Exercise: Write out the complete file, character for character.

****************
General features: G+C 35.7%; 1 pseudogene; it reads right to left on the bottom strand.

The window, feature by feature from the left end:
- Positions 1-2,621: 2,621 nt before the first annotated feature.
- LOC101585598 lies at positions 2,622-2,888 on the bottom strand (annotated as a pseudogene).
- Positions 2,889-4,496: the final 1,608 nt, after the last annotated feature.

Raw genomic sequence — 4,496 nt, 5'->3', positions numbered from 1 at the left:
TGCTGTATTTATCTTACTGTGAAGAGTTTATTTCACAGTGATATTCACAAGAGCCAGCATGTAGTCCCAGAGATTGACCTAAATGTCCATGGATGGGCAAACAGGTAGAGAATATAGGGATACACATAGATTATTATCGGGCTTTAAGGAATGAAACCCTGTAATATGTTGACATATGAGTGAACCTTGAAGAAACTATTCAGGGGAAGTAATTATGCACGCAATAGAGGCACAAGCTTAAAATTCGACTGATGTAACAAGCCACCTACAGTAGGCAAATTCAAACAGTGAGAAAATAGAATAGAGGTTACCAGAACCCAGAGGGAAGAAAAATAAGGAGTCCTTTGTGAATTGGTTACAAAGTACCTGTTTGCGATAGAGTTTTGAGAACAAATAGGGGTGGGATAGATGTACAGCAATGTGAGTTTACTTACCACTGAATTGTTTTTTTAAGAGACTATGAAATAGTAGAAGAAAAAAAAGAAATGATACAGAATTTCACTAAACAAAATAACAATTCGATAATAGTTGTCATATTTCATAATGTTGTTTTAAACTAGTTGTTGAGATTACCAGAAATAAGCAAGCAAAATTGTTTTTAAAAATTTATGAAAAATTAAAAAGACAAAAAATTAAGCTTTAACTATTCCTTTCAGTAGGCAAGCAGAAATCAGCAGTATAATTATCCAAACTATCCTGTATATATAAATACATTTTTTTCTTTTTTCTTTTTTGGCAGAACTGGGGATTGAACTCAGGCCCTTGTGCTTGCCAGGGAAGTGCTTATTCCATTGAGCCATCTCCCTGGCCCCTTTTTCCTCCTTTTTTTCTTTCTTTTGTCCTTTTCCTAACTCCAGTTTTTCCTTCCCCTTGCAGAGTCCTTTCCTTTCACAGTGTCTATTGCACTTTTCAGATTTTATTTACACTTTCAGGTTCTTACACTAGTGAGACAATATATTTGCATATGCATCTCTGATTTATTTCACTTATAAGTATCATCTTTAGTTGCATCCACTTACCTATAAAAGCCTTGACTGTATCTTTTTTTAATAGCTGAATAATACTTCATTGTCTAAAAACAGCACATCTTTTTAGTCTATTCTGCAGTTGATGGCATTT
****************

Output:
General features: G+C 35.7%; 1 pseudogene; it reads right to left on the bottom strand.

The window, feature by feature from the left end:
- Positions 1-2,621: 2,621 nt before the first annotated feature.
- LOC101585598 lies at positions 2,622-2,888 on the bottom strand (annotated as a pseudogene).
- Positions 2,889-4,496: the final 1,608 nt, after the last annotated feature.

Raw genomic sequence — 4,496 nt, 5'->3', positions numbered from 1 at the left:
TGCTGTATTTATCTTACTGTGAAGAGTTTATTTCACAGTGATATTCACAAGAGCCAGCATGTAGTCCCAGAGATTGACCTAAATGTCCATGGATGGGCAAACAGGTAGAGAATATAGGGATACACATAGATTATTATCGGGCTTTAAGGAATGAAACCCTGTAATATGTTGACATATGAGTGAACCTTGAAGAAACTATTCAGGGGAAGTAATTATGCACGCAATAGAGGCACAAGCTTAAAATTCGACTGATGTAACAAGCCACCTACAGTAGGCAAATTCAAACAGTGAGAAAATAGAATAGAGGTTACCAGAACCCAGAGGGAAGAAAAATAAGGAGTCCTTTGTGAATTGGTTACAAAGTACCTGTTTGCGATAGAGTTTTGAGAACAAATAGGGGTGGGATAGATGTACAGCAATGTGAGTTTACTTACCACTGAATTGTTTTTTTAAGAGACTATGAAATAGTAGAAGAAAAAAAAGAAATGATACAGAATTTCACTAAACAAAATAACAATTCGATAATAGTTGTCATATTTCATAATGTTGTTTTAAACTAGTTGTTGAGATTACCAGAAATAAGCAAGCAAAATTGTTTTTAAAAATTTATGAAAAATTAAAAAGACAAAAAATTAAGCTTTAACTATTCCTTTCAGTAGGCAAGCAGAAATCAGCAGTATAATTATCCAAACTATCCTGTATATATAAATACATTTTTTTCTTTTTTCTTTTTTGGCAGAACTGGGGATTGAACTCAGGCCCTTGTGCTTGCCAGGGAAGTGCTTATTCCATTGAGCCATCTCCCTGGCCCCTTTTTCCTCCTTTTTTTCTTTCTTTTGTCCTTTTCCTAACTCCAGTTTTTCCTTCCCCTTGCAGAGTCCTTTCCTTTCACAGTGTCTATTGCACTTTTCAGATTTTATTTACACTTTCAGGTTCTTACACTAGTGAGACAATATATTTGCATATGCATCTCTGATTTATTTCACTTATAAGTATCATCTTTAGTTGCATCCACTTACCTATAAAAGCCTTGACTGTATCTTTTTTTAATAGCTGAATAATACTTCATTGTCTAAAAACAGCACATCTTTTTAGTCTATTCTGCAGTTGATGGCATTT